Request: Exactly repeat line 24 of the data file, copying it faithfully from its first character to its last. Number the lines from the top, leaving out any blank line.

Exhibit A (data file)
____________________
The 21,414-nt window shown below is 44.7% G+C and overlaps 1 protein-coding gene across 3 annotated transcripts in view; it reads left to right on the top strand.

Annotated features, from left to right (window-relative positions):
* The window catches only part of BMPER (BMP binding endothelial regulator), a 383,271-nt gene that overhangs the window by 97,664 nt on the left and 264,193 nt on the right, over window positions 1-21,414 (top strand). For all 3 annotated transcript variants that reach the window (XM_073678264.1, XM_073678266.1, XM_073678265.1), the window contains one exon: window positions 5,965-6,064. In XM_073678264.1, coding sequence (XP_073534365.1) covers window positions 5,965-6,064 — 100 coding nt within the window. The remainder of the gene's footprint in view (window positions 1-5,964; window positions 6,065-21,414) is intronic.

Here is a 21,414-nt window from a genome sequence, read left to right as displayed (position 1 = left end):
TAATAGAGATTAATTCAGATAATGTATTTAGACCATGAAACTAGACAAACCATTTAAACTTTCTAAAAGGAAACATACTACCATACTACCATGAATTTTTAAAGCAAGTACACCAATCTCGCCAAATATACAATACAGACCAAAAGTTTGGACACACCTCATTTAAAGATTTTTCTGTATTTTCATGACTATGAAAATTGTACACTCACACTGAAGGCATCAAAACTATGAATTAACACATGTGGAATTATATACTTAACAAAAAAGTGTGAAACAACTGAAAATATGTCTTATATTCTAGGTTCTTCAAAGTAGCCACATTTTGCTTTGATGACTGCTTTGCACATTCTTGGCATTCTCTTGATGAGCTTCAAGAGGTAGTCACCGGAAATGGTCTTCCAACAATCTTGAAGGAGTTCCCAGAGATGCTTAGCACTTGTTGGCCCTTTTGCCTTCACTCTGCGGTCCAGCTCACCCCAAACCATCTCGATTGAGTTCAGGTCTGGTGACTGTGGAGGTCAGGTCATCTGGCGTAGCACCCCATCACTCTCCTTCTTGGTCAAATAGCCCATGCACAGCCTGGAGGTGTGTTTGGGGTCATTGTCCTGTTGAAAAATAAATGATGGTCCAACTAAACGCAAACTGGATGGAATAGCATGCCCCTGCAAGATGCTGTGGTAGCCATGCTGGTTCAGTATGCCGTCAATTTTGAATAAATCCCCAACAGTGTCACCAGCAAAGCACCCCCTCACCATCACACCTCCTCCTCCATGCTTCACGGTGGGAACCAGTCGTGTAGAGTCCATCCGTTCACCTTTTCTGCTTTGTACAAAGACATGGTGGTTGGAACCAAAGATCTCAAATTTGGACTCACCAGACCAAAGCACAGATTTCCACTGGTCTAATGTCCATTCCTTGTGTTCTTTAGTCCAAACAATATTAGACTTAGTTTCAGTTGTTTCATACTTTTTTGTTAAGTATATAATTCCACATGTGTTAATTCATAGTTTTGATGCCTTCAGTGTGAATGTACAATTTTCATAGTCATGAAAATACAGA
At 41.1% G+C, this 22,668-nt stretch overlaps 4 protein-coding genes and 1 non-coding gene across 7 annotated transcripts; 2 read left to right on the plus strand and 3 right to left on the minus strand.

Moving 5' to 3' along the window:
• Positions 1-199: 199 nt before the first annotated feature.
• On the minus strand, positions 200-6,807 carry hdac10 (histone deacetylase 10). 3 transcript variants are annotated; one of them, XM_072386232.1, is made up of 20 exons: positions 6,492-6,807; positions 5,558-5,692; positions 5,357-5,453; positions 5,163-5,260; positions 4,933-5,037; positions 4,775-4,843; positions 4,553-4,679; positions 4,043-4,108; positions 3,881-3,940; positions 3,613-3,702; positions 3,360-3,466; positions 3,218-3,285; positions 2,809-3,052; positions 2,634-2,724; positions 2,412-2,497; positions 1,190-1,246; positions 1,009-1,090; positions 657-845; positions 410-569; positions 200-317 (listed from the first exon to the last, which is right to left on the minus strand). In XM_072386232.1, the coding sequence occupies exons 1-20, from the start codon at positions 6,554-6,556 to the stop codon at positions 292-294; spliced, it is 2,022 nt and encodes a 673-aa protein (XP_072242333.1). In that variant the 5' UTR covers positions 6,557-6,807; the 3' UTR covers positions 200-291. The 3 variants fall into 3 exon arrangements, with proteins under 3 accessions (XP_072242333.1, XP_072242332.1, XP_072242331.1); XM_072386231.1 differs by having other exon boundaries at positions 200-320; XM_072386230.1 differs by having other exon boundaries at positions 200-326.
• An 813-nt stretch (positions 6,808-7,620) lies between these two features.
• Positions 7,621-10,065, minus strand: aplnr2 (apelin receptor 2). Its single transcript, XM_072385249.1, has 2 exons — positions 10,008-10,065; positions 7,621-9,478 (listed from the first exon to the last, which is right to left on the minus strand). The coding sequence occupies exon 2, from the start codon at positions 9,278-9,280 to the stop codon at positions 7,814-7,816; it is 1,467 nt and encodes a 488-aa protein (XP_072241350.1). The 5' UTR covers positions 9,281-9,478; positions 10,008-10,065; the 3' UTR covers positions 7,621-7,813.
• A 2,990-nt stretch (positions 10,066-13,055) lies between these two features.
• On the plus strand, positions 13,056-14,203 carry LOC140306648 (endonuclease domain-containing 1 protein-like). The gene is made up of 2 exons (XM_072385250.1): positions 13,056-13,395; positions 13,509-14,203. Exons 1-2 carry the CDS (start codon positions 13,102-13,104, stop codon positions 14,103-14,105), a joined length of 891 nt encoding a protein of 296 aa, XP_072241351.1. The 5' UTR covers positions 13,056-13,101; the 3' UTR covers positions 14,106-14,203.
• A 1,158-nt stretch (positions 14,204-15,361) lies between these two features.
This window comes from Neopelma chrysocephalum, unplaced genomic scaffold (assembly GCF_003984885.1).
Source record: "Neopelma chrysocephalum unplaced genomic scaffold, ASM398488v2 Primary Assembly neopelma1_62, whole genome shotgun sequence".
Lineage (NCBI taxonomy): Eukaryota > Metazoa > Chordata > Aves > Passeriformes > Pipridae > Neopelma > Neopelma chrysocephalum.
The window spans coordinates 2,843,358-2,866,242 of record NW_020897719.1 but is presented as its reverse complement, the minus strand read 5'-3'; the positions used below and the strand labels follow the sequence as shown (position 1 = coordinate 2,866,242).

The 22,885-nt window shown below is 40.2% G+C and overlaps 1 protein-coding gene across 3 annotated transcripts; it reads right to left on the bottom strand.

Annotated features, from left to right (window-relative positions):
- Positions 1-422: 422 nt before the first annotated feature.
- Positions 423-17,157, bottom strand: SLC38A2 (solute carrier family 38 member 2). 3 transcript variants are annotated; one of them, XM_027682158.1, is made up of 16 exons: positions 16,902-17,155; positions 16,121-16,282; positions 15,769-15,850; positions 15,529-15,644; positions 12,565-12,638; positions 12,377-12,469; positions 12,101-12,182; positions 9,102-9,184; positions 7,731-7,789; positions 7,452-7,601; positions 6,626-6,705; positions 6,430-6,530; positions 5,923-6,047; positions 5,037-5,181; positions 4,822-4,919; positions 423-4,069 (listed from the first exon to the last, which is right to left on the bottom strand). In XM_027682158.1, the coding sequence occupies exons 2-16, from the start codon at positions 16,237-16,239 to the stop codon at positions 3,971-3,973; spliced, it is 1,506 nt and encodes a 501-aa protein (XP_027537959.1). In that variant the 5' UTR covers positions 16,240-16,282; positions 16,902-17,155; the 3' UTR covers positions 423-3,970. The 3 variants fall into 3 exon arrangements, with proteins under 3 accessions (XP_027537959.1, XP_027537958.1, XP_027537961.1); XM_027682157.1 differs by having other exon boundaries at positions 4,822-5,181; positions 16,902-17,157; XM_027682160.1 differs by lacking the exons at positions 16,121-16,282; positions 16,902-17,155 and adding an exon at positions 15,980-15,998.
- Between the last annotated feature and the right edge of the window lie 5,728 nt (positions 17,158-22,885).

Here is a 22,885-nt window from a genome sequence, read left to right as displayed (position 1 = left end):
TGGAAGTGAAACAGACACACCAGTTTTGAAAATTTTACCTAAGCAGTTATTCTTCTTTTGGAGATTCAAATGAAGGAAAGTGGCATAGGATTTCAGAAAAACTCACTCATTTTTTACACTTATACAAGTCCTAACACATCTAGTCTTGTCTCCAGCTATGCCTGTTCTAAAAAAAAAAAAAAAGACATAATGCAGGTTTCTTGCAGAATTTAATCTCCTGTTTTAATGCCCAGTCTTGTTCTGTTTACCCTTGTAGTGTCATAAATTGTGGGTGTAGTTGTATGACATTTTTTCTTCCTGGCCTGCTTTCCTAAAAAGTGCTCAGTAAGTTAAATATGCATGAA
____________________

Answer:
Here is a 22,885-nt window from a genome sequence, read left to right as displayed (position 1 = left end):